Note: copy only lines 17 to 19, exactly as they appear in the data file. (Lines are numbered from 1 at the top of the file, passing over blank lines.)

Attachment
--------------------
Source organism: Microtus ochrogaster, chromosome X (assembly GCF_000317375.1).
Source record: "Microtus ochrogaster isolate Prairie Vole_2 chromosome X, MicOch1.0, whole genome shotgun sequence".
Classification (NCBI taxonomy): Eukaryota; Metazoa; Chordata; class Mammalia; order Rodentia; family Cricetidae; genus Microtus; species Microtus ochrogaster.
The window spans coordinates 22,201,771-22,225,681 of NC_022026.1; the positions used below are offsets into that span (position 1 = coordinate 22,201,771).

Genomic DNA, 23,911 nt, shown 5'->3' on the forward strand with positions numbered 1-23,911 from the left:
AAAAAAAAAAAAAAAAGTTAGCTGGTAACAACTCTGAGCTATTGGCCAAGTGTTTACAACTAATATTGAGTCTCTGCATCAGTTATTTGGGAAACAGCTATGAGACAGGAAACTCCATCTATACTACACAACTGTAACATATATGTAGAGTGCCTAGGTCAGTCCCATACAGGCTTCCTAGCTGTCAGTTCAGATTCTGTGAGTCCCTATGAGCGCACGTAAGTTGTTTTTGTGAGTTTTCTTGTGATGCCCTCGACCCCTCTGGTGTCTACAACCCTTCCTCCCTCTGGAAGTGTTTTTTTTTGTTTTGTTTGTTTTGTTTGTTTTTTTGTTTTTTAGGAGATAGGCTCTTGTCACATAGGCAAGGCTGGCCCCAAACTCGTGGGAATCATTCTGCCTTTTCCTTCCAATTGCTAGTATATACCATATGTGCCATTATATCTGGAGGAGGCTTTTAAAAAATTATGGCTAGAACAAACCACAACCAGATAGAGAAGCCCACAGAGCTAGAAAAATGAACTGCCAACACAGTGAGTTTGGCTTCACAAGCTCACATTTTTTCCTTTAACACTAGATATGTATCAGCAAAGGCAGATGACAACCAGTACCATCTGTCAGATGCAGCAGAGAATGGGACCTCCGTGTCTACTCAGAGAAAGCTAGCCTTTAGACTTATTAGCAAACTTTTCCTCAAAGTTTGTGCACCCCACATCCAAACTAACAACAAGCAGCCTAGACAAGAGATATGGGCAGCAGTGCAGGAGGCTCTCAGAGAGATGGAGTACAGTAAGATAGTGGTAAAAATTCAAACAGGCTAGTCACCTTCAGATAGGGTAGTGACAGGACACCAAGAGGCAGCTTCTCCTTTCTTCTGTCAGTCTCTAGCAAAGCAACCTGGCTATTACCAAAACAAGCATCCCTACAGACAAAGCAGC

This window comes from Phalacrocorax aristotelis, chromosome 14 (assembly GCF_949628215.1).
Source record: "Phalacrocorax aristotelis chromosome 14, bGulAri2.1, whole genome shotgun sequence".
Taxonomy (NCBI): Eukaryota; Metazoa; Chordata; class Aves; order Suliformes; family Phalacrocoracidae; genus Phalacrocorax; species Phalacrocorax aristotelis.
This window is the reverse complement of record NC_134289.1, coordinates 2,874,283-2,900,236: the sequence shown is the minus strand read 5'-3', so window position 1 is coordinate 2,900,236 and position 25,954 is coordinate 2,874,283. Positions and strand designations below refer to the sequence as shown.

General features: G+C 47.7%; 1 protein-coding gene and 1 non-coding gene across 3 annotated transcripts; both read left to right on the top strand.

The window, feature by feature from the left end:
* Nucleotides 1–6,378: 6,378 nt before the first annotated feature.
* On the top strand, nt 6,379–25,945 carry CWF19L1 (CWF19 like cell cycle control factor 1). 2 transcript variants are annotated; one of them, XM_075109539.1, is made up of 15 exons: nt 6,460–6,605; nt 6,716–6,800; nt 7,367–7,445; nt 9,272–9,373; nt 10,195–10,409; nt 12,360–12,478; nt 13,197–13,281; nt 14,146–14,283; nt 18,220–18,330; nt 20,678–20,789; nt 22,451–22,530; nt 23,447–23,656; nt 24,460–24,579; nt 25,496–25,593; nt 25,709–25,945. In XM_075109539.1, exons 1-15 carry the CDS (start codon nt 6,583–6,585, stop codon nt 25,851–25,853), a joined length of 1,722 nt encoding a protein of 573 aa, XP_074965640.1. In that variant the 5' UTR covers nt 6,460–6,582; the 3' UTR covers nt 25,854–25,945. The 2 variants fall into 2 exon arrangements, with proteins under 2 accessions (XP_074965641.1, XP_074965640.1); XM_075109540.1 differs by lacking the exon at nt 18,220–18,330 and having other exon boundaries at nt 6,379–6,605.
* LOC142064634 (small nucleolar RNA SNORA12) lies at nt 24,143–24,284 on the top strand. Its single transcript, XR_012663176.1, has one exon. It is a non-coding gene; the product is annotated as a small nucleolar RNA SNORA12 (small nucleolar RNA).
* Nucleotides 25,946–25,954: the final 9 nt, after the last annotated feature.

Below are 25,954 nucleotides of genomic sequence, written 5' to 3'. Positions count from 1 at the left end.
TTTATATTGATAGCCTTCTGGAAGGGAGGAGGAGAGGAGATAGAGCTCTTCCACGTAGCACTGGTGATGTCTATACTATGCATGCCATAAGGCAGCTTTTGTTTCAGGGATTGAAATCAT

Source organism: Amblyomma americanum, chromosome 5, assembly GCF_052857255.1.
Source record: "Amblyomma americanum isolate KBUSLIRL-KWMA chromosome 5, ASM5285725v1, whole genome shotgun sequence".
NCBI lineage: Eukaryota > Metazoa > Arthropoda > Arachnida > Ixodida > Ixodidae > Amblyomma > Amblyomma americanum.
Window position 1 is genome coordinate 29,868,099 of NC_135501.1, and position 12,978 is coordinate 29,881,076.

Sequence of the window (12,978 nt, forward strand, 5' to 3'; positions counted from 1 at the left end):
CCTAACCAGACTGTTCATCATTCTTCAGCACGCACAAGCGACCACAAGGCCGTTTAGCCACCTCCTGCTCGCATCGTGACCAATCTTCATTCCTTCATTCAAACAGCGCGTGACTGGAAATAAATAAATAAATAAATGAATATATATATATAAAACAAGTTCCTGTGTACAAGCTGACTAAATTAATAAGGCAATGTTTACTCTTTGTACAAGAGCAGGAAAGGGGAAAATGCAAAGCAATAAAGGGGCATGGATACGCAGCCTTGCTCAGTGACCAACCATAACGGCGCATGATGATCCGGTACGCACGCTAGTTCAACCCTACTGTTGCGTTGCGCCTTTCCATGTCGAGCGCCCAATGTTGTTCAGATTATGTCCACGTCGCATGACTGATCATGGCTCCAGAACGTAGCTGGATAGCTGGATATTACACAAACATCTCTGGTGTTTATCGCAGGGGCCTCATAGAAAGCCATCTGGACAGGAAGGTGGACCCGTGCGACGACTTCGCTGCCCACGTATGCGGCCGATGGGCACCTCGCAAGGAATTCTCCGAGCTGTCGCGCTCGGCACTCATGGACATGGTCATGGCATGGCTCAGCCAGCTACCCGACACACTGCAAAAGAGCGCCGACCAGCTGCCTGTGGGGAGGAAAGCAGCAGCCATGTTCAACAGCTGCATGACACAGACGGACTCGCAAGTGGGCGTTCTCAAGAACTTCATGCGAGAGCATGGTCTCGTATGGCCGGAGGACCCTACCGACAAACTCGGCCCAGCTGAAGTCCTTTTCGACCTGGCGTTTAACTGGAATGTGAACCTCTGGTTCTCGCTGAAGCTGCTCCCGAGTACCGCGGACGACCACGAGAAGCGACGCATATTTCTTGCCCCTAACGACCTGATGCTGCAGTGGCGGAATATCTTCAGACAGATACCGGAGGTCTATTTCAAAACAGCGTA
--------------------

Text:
Below are 25,954 nucleotides of genomic sequence, written 5' to 3'. Positions count from 1 at the left end.
TTTATATTGATAGCCTTCTGGAAGGGAGGAGGAGAGGAGATAGAGCTCTTCCACGTAGCACTGGTGATGTCTATACTATGCATGCCATAAGGCAGCTTTTGTTTCAGGGATTGAAATCAT

Source organism: Amblyomma americanum, chromosome 5, assembly GCF_052857255.1.